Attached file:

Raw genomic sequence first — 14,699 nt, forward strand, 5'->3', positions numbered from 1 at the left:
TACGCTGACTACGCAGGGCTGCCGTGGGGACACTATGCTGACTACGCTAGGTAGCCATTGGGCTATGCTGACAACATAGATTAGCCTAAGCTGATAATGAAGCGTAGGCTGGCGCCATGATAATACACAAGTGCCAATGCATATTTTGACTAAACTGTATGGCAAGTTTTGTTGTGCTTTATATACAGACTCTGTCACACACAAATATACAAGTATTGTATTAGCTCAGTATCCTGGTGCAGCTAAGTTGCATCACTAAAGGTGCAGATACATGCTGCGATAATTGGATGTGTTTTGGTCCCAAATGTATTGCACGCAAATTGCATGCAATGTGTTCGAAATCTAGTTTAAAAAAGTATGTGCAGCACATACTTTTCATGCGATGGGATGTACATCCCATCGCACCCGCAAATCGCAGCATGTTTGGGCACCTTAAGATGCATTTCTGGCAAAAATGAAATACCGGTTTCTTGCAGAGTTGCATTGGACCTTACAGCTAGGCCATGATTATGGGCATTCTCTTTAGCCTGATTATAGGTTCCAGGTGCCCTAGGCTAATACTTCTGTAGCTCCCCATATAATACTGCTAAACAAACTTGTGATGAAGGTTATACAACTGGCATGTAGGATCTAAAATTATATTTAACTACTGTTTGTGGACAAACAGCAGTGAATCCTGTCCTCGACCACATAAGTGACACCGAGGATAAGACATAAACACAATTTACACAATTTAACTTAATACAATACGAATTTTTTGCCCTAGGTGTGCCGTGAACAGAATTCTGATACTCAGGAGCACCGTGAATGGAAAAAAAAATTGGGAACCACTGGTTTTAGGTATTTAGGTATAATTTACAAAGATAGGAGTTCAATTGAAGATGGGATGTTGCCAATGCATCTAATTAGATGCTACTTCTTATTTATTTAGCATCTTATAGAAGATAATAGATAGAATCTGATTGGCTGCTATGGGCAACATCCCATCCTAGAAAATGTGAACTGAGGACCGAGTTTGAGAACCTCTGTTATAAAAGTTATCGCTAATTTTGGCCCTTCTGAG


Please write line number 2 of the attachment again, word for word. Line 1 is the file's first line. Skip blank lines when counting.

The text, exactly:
TACGCTGACTACGCAGGGCTGCCGTGGGGACACTATGCTGACTACGCTAGGTAGCCATTGGGCTATGCTGACAACATAGATTAGCCTAAGCTGATAATGAAGCGTAGGCTGGCGCCATGATAATACACAAGTGCCAATGCATATTTTGACTAAACTGTATGGCAAGTTTTGTTGTGCTTTATATACAGACTCTGTCACACACAAATATACAAGTATTGTATTAGCTCAGTATCCTGGTGCAGCTAAGTTGCATCACTAAAGGTGCAGATACATGCTGCGATAATTGGATGTGTTTTGGTCCCAAATGTATTGCACGCAAATTGCATGCAATGTGTTCGAAATCTAGTTTAAAAAAGTATGTGCAGCACATACTTTTCATGCGATGGGATGTACATCCCATCGCACCCGCAAATCGCAGCATGTTTGGGCACCTTAAGATGCATTTCTGGCAAAAATGAAATACCGGTTTCTTGCAGAGTTGCATTGGACCTTACAGCTAGGCCATGATTATGGGCATTCTCTTTAGCCTGATTATAGGTTCCAGGTGCCCTAGGCTAATACTTCTGTAGCTCCCCATATAATACTGCTAAACAAACTTGTGATGAAGGTTATACAACTGGCATGTAGGATCTAAAATTATATTTAACTACTGTTTGTGGACAAACAGCAGTGAATCCTGTCCTCGACCACATAAGTGACACCGAGGATAAGACATAAACACAATTTACACAATTTAACTTAATACAATACGAATTTTTTGCCCTAGGTGTGCCGTGAACAGAATTCTGATACTCAGGAGCACCGTGAATGGAAAAAAAAATTGGGAACCACTGGTTTTAGGTATTTAGGTATAATTTACAAAGATAGGAGTTCAATTGAAGATGGGATGTTGCCAATGCATCTAATTAGATGCTACTTCTTATTTATTTAGCATCTTATAGAAGATAATAGATAGAATCTGATTGGCTGCTATGGGCAACATCCCATCCTAGAAAATGTGAACTGAGGACCGAGTTTGAGAACCTCTGTTATAAAAGTTATCGCTAATTTTGGCCCTTCTGAG